SVM with recursive feature elimination in R

The support vector machine (SVM) is a very powerful classifier due to its inherent regularization properties as well as its ability to handle decision boundaries of arbitrary complexity by its formulation as a kernel method. However, suppose that we’re not so much interested in the decision boundary itself, but more in the relative importance of the features in specifying this decision boundary. For example, given two sets (i.e. ‘classes’) of samples, one from tumor tissue and one from normal tissue, and associated RNA-seq gene expression data, one may be interested in ranking genes (i.e. ‘features’) according to their importance in specifying the difference (i.e. ‘decision boundary’) between normal and tumor tissue. This represents an important problem in the field of machine learning, and is called feature ranking. Guyon et al. proposed combining SVMs with recursive feature elimination (SVM-RFE) for feature ranking. Recursive feature elimination in its simplest formulation starts with the complete set of features, and then repeats the following three steps until no more features are left:

  1. Train a model (in the present case, an SVM).
  2. Compute a ranking of features.
  3. Remove the feature with the worst rank.

For step 2, ranking the features, Guyon et al. proposed to take the coefficients to the SVM primal problem (i.e. the coefficients to the SVM hyperplane) as feature weights. Since SVMs are computed by solving the dual problem using quadratic programming, these hyperplane coefficients first need to be computed from the coefficients to the dual problem. In R, for a matrix X with samples in the rows and features in the columns, and a factor y containing the classes, this looks as follows:


# single-step SVM-RFE
svm_rfe__single_step <- function(X, y, ...) {

    library(kernlab)

    # keep track of the iteration during which
    # a feature was eliminated
    ii <- rep(NA, ncol(X))
    i <- 0
    while ( any(is.na(ii)) ) {
        # indices of remaining features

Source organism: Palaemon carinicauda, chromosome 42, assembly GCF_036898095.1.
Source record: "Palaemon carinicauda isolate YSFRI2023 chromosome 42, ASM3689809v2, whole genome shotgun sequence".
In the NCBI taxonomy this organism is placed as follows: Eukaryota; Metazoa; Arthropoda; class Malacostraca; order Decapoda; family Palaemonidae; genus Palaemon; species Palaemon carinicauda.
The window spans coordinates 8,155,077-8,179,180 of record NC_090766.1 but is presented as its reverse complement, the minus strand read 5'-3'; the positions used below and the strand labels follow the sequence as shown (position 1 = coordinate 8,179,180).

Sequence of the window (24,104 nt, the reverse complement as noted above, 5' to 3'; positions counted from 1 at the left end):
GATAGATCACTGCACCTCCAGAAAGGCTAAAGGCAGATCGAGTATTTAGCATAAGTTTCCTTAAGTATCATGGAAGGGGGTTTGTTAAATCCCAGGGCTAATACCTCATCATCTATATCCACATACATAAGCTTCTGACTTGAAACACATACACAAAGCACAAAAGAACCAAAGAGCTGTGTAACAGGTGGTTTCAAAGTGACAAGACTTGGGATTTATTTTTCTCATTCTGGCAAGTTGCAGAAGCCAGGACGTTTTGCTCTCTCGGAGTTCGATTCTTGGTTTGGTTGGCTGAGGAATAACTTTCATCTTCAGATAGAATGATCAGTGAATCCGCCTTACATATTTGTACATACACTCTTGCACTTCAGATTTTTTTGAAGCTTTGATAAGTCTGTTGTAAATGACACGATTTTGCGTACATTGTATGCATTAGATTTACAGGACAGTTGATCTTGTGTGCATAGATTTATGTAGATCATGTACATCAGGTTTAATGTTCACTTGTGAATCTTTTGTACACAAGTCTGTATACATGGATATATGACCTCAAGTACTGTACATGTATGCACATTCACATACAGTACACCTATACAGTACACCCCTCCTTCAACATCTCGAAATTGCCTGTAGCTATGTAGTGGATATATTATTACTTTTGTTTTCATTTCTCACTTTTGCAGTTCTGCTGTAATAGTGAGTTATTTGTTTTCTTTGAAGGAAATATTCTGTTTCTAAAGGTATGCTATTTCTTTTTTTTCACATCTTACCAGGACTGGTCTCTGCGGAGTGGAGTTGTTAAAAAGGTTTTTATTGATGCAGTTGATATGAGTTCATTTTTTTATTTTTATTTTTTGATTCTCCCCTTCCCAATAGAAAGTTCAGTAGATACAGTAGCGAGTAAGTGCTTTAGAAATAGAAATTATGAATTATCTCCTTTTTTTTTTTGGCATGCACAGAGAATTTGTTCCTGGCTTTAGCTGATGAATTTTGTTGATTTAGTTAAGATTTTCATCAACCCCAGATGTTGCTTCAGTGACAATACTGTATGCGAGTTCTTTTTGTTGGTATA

not_elim_yet <- which(is.na(ii))
        # train the classifier on the remaining features
        fit <- ksvm(X[,not_elim_yet], y, scaled = FALSE, ...)
        # compute the primal problem coefficients from the dual
        # problem coefficients
        sv_i <- alphaindex(fit)[[1]]
        w <- t( coef(fit)[[1]] ) %*% X[ sv_i, not_elim_yet ]
        # eliminate the feature with the smallest squared weight
        to_elim <- not_elim_yet[ head(order( w * w ), 1) ]
        ii[to_elim] <- i
        i <- i + 1
    }
    # convert iterations into ranks
    i - ii

}

The above algorithm eliminates one feature (i.e. gene) per iteration. Typical RNA-seq expression datasets have hundreds to tens of thousands of features, so a call to the function above also to needs to train an SVM hundreds to tens of thousands of times. Needless to say, this can take quite a while. Note that we’re most likely mainly interested in the top-ranking genes, and less so in lower ranking genes. Therefore, we could also eliminate relatively many features during early iterations, and then decrease the number of features to be eliminated as the iteration progresses. Taking the approach of exponential decrease (i.e. eliminate a fixed fraction of remaining features), this looks as follows:


# multi-step SVM-RFE
# default elim_frac corresponds to single-step
svm_rfe <- function(X, y, elim_frac = 1 / ncol(X), ...) {

    library(kernlab)

    # keep track of the iteration during which
    # a feature was eliminated
    ii <- rep(NA, ncol(X))
    i <- 0
    while ( any(is.na(ii)) ) {
        # indices of remaining features
        not_elim_yet <- which(is.na(ii))
        # number of features to eliminate
        n_to_elim <- ceiling ( elim_frac * length(not_elim_yet) )
        # train the classifier on the remaining features
        fit <- ksvm(X[,not_elim_yet], y, scaled = FALSE, ...)